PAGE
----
An interesting twist on Man v machine took place on chess.com over the last couple of days. Hikaru Nakamura played a 4 game match against the chess engine Komodo. To make the match more even (and interesting) Komodo gave Nakamura some sort of odds for each game.
The first two games were pawn odds (with Nakamura playing White and Black), and they both ended in a draw. In the third game Nakamura was Black, but had an exchange head start (White gave up the a1 rook, black the b8 knight) and this also ended in a draw. In the final game Nakamrua was White, but rather than reverencing material, received 4 moves to start the game (e4,d4 and Nf3 plus whatever he wished on move 4). It turned out this was the only decisive game of the match, with the extra tempo not helping White. In the end Komodo reached a winning rook and pawn ending, although it did take 58 moves before the engine triumphed.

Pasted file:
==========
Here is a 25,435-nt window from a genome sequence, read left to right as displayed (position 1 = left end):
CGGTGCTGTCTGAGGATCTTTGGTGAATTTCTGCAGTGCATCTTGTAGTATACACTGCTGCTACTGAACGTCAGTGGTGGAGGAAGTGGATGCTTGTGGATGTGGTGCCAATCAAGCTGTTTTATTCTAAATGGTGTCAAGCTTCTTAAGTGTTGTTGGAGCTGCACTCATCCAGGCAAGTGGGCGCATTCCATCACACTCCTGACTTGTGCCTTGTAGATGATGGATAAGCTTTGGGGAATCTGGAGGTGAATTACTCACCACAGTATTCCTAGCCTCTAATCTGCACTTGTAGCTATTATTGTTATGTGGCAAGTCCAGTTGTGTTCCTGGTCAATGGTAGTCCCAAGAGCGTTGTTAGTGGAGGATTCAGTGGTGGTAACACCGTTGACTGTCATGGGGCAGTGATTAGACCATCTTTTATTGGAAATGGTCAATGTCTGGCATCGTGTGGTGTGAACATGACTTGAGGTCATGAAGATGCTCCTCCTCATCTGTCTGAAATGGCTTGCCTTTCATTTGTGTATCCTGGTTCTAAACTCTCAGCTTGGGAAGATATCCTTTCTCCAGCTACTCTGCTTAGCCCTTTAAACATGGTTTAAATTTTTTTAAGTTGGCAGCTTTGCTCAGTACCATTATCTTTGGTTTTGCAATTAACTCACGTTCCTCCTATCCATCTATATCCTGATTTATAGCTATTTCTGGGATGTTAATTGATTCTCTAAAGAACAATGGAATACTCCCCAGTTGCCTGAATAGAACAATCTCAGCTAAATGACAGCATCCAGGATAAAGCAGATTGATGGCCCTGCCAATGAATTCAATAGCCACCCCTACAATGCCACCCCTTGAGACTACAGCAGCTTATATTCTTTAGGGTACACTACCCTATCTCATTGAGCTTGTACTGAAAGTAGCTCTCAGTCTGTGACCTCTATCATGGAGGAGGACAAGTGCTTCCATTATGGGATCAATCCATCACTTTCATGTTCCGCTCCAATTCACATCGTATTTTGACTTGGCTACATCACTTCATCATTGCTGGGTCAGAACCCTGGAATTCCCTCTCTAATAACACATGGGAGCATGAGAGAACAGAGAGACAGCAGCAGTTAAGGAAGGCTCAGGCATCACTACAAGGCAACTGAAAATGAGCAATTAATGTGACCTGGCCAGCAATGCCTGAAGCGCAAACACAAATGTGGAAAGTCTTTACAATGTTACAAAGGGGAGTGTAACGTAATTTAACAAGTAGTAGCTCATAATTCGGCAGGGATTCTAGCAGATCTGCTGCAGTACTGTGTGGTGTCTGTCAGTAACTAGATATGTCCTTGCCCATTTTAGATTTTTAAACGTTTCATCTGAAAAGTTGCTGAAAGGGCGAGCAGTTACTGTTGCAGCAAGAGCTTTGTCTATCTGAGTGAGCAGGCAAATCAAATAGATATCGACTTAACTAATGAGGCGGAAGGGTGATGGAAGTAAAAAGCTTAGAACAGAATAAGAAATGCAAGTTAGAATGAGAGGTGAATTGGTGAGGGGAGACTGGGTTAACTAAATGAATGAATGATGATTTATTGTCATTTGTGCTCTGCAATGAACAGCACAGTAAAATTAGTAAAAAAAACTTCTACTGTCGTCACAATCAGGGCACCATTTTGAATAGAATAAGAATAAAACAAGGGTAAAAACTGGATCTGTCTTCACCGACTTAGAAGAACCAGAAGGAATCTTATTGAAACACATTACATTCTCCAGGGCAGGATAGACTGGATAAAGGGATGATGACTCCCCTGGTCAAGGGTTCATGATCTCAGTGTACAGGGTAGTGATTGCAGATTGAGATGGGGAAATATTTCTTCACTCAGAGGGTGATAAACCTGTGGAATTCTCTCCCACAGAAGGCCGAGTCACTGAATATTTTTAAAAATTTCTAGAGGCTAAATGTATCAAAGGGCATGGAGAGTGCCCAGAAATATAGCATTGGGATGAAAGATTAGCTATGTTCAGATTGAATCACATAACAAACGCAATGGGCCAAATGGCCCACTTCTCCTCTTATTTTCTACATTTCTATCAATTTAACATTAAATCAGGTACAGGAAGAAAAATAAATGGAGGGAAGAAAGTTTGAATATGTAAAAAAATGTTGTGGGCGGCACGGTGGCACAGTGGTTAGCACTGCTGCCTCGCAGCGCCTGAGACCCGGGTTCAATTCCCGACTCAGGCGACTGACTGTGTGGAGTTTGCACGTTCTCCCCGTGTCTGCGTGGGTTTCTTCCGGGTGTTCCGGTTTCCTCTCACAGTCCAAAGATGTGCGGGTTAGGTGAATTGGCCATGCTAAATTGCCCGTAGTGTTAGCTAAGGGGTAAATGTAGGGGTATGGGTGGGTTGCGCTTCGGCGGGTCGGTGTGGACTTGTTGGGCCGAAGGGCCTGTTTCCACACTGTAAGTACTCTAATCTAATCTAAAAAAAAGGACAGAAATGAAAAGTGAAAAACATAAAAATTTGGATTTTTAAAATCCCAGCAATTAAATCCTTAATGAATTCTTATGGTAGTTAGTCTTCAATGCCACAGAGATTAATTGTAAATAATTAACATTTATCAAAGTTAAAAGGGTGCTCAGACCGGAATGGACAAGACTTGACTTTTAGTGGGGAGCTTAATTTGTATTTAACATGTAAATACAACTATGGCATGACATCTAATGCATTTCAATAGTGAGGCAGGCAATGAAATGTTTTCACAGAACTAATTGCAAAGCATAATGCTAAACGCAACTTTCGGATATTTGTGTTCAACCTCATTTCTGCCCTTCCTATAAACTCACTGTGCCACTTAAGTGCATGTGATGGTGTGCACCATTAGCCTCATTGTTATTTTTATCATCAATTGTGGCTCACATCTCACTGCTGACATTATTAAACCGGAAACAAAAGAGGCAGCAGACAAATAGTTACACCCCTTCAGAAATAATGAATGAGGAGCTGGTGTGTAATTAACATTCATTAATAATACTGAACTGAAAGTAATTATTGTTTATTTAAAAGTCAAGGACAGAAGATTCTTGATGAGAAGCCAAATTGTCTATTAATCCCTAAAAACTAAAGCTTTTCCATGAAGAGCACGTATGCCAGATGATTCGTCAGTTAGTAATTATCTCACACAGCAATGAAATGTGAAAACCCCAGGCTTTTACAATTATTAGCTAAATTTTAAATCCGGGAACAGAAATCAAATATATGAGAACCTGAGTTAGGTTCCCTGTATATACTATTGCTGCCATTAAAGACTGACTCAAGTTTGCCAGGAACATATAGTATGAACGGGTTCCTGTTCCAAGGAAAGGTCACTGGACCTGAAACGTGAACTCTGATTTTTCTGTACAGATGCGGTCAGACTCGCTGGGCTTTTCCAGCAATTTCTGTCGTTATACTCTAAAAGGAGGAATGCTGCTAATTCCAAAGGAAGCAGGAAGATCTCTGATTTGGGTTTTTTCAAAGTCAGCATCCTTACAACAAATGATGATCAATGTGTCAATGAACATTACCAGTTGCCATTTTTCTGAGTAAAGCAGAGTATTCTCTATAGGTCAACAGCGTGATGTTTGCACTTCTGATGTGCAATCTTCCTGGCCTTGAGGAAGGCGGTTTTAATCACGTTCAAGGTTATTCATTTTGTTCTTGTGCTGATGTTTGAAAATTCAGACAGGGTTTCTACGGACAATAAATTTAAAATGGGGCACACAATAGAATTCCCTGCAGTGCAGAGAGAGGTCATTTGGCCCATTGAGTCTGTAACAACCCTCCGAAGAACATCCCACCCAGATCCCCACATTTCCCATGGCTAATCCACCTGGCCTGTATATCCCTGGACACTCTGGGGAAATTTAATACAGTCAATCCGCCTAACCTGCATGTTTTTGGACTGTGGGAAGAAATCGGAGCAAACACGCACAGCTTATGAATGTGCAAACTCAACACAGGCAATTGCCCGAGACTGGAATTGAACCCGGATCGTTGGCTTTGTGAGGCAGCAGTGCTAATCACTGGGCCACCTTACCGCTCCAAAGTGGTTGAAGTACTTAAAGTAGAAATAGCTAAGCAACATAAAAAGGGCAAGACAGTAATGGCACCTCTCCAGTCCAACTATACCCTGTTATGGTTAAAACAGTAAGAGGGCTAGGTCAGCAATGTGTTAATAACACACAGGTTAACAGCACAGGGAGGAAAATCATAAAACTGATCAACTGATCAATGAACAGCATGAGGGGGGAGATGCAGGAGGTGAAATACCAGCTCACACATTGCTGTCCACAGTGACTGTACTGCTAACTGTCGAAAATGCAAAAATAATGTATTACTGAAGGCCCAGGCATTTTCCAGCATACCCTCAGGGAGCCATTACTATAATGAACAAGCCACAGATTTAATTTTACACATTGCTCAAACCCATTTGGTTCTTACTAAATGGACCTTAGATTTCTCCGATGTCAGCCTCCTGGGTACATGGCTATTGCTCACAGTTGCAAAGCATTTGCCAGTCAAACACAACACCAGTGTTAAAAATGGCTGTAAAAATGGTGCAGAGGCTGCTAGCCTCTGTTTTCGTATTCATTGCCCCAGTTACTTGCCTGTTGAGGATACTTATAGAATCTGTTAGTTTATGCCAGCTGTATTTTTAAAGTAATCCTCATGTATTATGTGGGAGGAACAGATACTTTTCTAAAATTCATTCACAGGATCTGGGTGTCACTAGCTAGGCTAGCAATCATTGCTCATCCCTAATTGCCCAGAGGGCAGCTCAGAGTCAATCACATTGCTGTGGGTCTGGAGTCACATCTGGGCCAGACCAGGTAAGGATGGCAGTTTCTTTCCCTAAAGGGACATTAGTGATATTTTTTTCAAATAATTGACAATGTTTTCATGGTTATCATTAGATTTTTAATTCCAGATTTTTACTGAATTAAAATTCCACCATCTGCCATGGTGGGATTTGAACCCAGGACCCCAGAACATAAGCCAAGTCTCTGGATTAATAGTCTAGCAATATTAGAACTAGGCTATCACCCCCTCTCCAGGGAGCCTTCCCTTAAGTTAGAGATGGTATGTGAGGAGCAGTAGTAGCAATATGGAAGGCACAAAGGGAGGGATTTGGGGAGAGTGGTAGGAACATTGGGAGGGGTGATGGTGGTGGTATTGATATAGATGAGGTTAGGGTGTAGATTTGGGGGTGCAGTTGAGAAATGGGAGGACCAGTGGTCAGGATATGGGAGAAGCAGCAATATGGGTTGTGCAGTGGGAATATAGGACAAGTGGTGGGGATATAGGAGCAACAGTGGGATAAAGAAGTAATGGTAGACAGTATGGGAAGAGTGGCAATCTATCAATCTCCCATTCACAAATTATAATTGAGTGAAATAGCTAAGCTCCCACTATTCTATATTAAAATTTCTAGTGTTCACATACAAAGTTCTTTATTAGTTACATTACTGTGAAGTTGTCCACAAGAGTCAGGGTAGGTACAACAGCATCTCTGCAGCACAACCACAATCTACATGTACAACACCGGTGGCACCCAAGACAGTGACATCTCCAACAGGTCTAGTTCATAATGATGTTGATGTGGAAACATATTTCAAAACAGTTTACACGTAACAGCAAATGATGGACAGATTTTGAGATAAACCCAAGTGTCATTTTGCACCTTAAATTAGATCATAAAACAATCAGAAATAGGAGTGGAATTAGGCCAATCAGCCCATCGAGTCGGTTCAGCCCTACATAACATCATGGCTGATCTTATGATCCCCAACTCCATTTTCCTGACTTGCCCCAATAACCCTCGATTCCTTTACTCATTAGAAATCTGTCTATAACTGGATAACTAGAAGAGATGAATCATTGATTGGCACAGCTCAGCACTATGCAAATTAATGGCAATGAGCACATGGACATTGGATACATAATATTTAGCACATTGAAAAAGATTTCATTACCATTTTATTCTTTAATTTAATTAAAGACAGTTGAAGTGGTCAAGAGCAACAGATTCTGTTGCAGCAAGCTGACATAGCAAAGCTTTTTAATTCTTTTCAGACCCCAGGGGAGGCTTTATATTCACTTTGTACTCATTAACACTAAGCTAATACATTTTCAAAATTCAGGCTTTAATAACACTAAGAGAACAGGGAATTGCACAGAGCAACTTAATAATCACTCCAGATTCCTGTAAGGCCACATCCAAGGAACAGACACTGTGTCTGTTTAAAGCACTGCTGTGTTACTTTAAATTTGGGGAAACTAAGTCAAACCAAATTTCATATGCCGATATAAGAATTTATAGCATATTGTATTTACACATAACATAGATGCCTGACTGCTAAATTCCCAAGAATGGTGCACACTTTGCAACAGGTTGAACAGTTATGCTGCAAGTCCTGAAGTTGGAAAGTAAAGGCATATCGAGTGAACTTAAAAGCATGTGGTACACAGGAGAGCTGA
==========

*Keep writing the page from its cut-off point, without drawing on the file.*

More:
So the result, although close, does prove two things. Firstly, engines are getting stronger at a faster rate than humans can improve, and secondly, a couple of free moves are nice, but if they can't be converted to material, then they end up being of very little use at all.